Visit Syracuse - Ortigia Island
Ortigia is the old city of Syracuse and stands on a peninsula to the south of the more modern city. More than 2400 years ago Ortigia formed the centre of the most important Greek city in the entire nation, and apparently at that time it was almost the most impressive.
Syracuse and Ortigia are in the south-eastern part of Sicily. It is on the coast south of Catania which has an airport making Syracuse easy to visit.
Explore Ortigia, the ancient district of Syracuse
Sicily Visitor Comment: Ortigia is one of the main highlights of Sicily. It has stunning Baroque buildings and its narrow, largely pedestrian streets are beautiful to explore.
Ortigia is reasonably compact and easy to explore. Ortiga is contained on an island connected to mainland Syracuse by two bridges. This is the part of Syracuse that will take up most of your time though there are some excellent Roman and other historical sights in the rest of Syracuse.
This part of the town includes a great deal of important baroque architecture constructed during the 17th and 18th centuries, and various other places of interest.
The Piazzo del Duomo is the central point of the city, and here you will find Syracuse Cathedral (duomo), the most important monument in Ortigia. Syracuse cathedral was built in the 7th century on the remains of a 5th century Greek doric temple, the Temple of Athena. Columns from the original temple can still be seen both inside the cathedral and on the outside.
The impressive Baroque facade that faces onto the Piazza Duomo (Cathedral Square) was added in the 18th century following a huge earthquake in 1693.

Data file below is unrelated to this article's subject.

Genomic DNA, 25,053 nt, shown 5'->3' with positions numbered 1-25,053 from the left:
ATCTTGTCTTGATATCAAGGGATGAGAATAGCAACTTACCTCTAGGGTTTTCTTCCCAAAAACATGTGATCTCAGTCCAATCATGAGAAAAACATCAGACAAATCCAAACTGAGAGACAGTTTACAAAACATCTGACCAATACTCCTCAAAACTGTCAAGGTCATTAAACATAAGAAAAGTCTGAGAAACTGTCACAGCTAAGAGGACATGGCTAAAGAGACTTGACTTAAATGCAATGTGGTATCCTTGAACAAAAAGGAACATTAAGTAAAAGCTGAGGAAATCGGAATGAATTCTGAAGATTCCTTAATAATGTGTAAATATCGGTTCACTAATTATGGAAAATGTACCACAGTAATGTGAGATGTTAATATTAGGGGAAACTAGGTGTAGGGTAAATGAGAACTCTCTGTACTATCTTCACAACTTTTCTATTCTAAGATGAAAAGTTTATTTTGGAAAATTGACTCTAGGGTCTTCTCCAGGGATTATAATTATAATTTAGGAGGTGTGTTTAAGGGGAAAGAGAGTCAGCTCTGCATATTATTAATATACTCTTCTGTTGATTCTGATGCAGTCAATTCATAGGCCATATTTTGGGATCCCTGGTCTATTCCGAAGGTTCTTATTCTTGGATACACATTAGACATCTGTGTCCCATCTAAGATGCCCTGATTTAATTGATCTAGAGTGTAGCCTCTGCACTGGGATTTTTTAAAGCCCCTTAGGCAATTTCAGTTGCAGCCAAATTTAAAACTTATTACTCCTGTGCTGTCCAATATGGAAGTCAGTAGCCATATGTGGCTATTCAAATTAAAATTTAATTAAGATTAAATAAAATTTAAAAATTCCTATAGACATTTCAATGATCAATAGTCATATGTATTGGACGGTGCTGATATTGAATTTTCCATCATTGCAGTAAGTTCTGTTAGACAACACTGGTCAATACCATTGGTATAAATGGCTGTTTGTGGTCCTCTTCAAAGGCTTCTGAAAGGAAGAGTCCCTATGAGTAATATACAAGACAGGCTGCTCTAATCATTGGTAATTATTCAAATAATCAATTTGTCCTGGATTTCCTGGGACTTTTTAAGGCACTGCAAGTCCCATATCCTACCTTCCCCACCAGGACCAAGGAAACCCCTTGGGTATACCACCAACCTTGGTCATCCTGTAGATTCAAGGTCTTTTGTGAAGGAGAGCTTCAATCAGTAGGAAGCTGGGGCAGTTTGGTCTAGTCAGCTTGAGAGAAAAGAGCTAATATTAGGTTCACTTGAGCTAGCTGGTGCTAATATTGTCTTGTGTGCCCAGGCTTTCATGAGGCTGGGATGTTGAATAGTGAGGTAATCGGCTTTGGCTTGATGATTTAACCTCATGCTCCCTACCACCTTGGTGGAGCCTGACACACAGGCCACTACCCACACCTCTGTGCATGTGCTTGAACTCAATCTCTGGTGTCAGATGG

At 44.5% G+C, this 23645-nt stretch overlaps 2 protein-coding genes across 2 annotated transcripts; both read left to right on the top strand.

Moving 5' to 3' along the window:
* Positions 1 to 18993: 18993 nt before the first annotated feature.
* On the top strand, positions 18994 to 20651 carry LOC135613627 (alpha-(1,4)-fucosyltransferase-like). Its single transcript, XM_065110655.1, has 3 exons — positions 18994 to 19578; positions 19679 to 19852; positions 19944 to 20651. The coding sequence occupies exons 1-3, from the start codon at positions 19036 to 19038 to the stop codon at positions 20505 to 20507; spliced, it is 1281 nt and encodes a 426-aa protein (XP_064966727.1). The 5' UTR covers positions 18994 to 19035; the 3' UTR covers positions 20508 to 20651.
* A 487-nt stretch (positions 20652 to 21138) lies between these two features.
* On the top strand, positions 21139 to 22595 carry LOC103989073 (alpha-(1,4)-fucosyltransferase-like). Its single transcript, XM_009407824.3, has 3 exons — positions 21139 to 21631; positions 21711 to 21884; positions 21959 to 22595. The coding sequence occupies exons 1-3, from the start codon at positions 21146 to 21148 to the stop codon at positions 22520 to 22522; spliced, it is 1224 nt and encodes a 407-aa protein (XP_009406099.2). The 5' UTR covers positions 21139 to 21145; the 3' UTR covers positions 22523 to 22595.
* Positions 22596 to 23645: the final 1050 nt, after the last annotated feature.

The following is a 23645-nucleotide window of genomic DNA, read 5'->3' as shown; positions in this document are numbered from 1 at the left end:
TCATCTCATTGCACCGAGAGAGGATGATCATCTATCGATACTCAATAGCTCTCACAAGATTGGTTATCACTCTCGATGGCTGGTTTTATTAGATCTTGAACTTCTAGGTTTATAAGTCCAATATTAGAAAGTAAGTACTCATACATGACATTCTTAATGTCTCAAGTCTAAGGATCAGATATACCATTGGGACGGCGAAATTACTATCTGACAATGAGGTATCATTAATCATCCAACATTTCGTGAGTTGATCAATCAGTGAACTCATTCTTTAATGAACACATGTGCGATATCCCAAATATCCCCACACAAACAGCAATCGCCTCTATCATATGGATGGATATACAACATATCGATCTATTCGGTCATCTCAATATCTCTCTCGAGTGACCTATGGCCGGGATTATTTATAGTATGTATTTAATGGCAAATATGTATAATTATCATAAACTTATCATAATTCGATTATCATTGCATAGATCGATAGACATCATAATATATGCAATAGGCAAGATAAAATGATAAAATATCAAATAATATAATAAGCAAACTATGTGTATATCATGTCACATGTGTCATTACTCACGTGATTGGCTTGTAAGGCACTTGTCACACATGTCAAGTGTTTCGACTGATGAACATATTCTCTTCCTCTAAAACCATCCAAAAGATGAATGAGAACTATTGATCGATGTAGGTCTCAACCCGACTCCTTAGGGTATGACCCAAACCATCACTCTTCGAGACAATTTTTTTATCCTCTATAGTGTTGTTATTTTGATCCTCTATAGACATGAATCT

Piazza Duomo is one of the most beautiful squares in the whole of Italy. It is a masterpiece of Baroque architecture and around its edges are a number of beautiful Baroque palazzos (palaces). Opposite the cathedral is the impressive Palazzo Beneventano del Bosco with an 18th century facade though the palace has medieval origins.
The Palazzo Municipale was built in 1629 by a Spanish architect, Juan Vermexio. He was nicknamed 'the lizard' and if you look at the left corner of the cornice you can see his signature carving of a lizard!
The beautiful Palazzo Arcivescovile is now home to the Alagoniana library which you can visit to see some rare 13th century manuscripts. At the southern end of the square is the church of Saint Lucy to the Abbey, the Chiesa di Santa Lucia alla Badia. This is home to Caravaggio's painting of the burial of Saint Lucy (Il seppellimento di santa Lucia), considered to be one of his masterpieces.
Piazza Duomo is surrounded by cafes and restaurants and is an excellent place to stop for a drink or a beer and enjoy the beauty of the square. Near to the church of Saint Lucy is a building which was transformed into a bar for a days filming whilst we were there - perhaps Inspector Montalbano which is filmed in Sicily!
Underneath the Piazza Duomo are a set of tunnels which were used to escape the bombing during the Second World War. Times for visits are listed on the entrance door.
Spreading out from the Piazza Duomo there is still much to see. Indeed just wandering around the charming narrow streets and discovering churches and palaces and beautiful architectural details throughout the whole of Ortigia island is such a pleasure.
The Piazza Archimede to the north of Piazza Duomo is a pretty square with a beautiful fountain depicting the Nymph Aretusa who was transformed into a river by the goddess Artemis (Diana) to escape the attentions of Alpheus. This was not a total success as he too transformed into a river in order to 'mingle'!